The cut off point for charging is determined by dv (a drop in voltage indicates full charge)
This cuttoff point cannot be accurately determined on trickle charge
-I dont trust so called temp cutout either, I had batts (duds ??) get so hot as to burn my fingers . The noise should have been a warning :-)

SOME LSD's dont seem to like the higher charge current that normal Nimh's can take.
Thats why you use lower charge current for LSD's, ie dont charge at 1c
It certainly doesnt take all night to charge at lower rates, even thou the math doesnt seem to add up.

Its all here. (except info on LSD's, unless its been updated)
http://batteryuniversity.com/learn/article/charging_nickel_based_batteries#nimh

braindead
07-04-2011, 01:41 PM
Anyone happen to know where I can purchase a Maha MH-C9000 Wizard One Charger in NZ? They seem to be as rare as hen's teeth.

utopian201
07-04-2011, 05:55 PM
You can get it from ecobatteries.co.nz

I got my maha charger from photonlight.com

braindead
07-04-2011, 07:34 PM
Thanks very much utopian201! Much appreciated. Now that you have your MH-C9000 and have used it for a bit, are you satisfied with your purchase? It's $112.00 at ecobatteries...IOW, is it worth it?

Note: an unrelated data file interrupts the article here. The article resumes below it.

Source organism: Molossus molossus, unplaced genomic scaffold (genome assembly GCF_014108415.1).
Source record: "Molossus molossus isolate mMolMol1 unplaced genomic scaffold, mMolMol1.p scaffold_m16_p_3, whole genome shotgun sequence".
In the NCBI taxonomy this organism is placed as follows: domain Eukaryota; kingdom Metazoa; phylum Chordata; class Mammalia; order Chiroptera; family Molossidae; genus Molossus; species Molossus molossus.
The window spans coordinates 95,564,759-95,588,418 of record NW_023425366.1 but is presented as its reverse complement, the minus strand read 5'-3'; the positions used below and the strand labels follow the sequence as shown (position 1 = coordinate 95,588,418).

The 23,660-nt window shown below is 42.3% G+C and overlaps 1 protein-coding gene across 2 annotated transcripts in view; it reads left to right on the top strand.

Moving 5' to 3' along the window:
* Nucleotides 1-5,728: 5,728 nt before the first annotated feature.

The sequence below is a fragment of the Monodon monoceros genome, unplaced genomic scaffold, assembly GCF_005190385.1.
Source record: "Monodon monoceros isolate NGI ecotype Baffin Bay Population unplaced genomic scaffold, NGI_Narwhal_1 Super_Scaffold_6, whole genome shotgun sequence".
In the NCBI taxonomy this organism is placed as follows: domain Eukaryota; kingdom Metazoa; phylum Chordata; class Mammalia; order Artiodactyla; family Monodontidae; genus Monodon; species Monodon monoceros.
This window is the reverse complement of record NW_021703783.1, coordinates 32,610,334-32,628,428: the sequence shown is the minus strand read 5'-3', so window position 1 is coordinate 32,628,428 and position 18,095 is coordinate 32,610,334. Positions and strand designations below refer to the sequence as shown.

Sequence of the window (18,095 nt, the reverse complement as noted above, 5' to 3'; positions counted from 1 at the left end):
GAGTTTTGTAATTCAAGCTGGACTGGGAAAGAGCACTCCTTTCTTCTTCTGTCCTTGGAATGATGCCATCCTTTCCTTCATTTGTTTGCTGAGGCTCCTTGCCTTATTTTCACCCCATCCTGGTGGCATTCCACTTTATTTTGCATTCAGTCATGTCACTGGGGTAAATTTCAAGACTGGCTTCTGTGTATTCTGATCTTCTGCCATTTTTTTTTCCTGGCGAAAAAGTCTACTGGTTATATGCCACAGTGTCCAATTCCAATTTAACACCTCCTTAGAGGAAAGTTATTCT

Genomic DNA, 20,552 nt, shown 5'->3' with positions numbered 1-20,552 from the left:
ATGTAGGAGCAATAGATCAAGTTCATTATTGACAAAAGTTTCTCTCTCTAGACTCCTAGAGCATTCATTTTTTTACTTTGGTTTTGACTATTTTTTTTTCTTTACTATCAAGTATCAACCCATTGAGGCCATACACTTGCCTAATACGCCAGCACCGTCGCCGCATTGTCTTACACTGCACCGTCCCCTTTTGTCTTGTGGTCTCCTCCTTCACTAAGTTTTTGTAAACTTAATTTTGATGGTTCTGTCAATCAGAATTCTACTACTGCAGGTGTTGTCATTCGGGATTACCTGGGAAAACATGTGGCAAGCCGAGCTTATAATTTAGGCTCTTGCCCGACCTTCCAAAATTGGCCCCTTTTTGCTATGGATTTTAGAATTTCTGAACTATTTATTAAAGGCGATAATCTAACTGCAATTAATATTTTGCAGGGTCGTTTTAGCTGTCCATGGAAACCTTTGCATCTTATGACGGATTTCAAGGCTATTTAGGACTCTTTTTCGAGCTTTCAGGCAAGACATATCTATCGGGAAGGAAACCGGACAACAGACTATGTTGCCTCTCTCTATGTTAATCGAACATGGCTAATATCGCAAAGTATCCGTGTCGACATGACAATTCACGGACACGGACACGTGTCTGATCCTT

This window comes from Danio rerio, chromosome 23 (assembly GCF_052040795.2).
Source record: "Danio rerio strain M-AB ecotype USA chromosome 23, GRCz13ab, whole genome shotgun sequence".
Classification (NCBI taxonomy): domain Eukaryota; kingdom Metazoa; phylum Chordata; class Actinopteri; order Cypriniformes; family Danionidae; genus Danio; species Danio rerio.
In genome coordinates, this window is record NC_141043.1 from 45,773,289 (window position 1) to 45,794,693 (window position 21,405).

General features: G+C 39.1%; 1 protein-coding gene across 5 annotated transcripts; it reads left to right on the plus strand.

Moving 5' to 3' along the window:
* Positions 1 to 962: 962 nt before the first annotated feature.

utopian201
08-04-2011, 10:52 AM
I have the C401FS, not the MH-C9000.
Can't remember how much I paid for mine, but I bought it purely because it has an independent charging circuit for each battery and it has a slow gentle charge option.

1101
08-04-2011, 01:23 PM
http://ecobatteries.co.nz/mahac9000.html

Id like one of these as well braindead, its just hard for me to justify the price.
That money would buy me 120 alkaline batts , a few years worth. :punk
Still , it would be great for comparing batts actual usuable capacity.rather than the made up imaginary capacity on the cheaper batts . :banana
Ive got a RadioControl charger that does everything the maha 9000 does, only one batt at a time though - a bit of a pain.

braindead
14-04-2011, 01:53 PM
I took the plunge and invested in the MH-C9000 charger. It stands head and shoulders above anything else I've ever used to charge NiMH. I love the white LCD data screen - if only all small LCDs were that clear!

Since purchasing the charger, I've come across Yuasa EniTime Plus NiMH 2500mAH batteries. They're similarly priced to the Eneloop brand and are easily available, with good specs.

With time, the slow-discharge battery brands should come down. They're still a bit pricey at around $30 for 4.

razzarphenix
14-04-2011, 03:21 PM
Just looking at their their claims about the batteries are pretty impressive. Might have to try some next time I need new rechargeables.

http://sanyo.com/eneloop/

http://sanyo.com/eneloop/pdf/eneloop_handbook.pdf

Good batteries, they hold their charge and actually live up to their mah.

braindead
15-04-2011, 12:03 AM
Thanks for those links razzarphenix!